You may remember that c10 days ago I published some information received from Natural England about brood meddling (see here).
There was some information missing from that response which has now been supplied in the form of this interesting email from Prof Ken Norris to the rest of the scientific steering group;
Note that this mail was dated 10 June so things may have changed since then.
Interesting that no grouse moors had come forward at that time to act as willing hosts for this landmark conservation project and that Jemima Parry-Jones was concerned for the birds’ safety – that wasn’t a great start was it?
Also, despite Prof Norris’s inclination to be open about what the group is doing and has done, the only information emerging into the public domain is as a result of information requests to Natural England that take the usual age to be answered.
We know from the information previously released that the birds were released c14km from their natal nest and within the North Pennines Special Protection Area. That certainly narrows it down quite a lot.
The red arrow indicates the approximate area of the natal nest and the grey hexagon the approximate 14km radius which is the distance away from the natal nest that NE have said the chicks were released. The blue areas indicate the SPAs. Somewhere close to that grey line, give or take a kilometre or two, and within the polygons with a dark blue border, is where the chicks were released.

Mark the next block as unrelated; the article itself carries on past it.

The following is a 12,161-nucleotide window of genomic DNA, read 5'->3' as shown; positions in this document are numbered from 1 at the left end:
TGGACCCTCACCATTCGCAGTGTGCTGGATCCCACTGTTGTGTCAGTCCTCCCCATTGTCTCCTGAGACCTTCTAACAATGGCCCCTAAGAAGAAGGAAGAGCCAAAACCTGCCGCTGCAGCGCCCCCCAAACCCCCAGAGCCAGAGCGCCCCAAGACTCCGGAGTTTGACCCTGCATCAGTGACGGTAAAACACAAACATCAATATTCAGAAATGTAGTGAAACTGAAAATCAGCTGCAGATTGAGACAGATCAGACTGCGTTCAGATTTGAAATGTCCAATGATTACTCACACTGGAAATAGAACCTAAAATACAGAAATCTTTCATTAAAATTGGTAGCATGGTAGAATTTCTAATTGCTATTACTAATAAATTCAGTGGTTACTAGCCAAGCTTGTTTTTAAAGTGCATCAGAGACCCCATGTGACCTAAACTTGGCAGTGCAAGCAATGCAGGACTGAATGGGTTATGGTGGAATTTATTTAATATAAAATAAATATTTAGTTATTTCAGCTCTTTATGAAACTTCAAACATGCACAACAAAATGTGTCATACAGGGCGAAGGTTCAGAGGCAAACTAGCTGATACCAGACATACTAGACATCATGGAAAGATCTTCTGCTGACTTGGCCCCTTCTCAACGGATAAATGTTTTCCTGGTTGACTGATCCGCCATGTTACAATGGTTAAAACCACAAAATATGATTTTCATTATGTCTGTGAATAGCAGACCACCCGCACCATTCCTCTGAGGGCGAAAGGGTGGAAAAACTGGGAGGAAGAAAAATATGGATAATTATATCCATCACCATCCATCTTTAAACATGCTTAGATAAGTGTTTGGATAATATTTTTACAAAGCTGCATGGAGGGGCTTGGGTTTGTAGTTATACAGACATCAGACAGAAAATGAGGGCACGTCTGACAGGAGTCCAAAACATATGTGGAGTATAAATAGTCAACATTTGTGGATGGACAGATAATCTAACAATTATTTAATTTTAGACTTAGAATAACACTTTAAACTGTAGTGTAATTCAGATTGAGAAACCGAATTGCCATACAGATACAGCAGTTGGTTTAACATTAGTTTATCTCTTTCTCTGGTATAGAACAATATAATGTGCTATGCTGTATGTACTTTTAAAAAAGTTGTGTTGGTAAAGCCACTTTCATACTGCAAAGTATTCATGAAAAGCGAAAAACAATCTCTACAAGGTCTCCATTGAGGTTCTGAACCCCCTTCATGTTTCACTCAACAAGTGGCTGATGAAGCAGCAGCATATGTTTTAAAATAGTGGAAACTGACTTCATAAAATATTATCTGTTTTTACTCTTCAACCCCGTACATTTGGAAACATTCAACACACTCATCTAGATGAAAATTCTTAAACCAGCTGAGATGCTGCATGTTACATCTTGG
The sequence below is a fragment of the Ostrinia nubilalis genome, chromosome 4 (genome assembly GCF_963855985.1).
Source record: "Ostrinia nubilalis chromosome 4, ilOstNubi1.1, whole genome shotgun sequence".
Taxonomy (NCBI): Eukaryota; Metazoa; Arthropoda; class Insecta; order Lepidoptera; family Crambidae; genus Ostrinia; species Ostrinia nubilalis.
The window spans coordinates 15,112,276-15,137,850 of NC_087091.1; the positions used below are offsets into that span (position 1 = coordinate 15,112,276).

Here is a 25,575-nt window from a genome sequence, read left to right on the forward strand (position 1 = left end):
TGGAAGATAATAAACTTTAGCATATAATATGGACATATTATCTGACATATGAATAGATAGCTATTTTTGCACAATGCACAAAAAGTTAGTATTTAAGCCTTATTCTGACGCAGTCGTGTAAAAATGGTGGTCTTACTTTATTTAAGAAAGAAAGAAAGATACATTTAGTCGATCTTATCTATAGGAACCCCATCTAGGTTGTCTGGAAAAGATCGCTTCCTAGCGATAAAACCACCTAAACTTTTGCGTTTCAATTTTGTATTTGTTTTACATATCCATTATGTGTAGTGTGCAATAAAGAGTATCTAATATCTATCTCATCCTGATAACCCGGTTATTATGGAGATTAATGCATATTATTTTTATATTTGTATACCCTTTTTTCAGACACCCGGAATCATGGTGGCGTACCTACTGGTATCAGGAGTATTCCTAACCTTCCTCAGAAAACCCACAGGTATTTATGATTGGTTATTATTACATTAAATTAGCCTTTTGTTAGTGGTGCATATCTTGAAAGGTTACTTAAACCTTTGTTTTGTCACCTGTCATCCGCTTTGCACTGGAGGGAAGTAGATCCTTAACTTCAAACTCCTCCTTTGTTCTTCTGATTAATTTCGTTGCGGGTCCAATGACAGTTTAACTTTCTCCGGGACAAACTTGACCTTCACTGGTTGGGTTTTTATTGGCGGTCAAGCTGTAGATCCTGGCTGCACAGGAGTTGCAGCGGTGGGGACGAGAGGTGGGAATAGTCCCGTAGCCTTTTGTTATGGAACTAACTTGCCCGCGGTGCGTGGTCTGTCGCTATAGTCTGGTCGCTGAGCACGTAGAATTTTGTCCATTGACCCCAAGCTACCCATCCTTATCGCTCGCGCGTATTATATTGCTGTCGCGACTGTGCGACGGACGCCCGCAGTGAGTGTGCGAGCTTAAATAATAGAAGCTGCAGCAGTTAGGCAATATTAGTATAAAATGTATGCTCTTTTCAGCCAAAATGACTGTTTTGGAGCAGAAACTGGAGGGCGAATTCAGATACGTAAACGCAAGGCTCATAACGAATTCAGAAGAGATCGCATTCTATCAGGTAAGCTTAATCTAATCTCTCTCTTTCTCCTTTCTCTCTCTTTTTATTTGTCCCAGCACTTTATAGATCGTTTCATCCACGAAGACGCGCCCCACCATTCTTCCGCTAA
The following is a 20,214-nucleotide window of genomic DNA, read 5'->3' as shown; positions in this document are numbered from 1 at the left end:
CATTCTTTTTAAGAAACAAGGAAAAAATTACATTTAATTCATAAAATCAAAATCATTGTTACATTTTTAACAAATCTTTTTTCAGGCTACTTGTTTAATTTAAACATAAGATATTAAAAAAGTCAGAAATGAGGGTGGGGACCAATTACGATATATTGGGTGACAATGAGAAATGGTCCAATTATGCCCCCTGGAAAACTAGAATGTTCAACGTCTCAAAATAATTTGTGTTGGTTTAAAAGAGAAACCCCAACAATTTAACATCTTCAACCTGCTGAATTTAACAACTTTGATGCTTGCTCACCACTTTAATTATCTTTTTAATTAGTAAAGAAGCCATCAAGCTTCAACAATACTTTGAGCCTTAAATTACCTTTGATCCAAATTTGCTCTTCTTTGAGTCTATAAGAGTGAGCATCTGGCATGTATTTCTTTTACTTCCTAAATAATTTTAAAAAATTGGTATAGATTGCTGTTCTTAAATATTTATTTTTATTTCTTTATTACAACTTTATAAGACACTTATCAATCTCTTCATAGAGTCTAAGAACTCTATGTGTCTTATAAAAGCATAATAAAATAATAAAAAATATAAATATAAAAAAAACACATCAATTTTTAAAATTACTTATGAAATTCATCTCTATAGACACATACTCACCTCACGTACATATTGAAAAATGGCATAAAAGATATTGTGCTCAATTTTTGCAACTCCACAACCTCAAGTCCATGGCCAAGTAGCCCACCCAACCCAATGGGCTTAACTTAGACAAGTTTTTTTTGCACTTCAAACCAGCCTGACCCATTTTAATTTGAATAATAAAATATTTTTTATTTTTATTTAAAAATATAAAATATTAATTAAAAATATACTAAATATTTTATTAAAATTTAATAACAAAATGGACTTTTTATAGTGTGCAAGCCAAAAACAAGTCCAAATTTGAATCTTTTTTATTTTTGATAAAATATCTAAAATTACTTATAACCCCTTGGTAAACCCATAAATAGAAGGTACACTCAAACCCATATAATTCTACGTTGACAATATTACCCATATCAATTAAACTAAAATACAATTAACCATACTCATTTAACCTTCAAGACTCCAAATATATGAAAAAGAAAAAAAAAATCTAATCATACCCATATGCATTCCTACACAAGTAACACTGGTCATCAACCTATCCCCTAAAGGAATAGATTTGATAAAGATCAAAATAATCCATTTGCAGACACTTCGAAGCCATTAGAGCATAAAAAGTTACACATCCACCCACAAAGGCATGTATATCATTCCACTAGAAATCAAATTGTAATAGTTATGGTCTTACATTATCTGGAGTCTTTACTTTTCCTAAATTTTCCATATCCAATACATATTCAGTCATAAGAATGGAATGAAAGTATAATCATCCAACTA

I’d wager a good few quid that the broodmeddled Hen Harriers were released in this area…
…which is the area between Castle Bolton and Grinton and is full of grouse moors (as is obvious from the characteristic patterns of burned patches of heather in the image). If you were looking for a military firing range then there is one on the eastern side of the road between Leyburn and Grinton but my understanding is tht NE and the Moorland Association eventually did find a moorland owner to host these valuable birds. By now the birds could be anywhere, and might be happily roaming the grouse moors of northern England as they are tracked by the Moorland Association with Amanda Anderson frantically phoning around the estates to ask them to be especially careful not to shoot any Hen Harriers with satellite tags just now.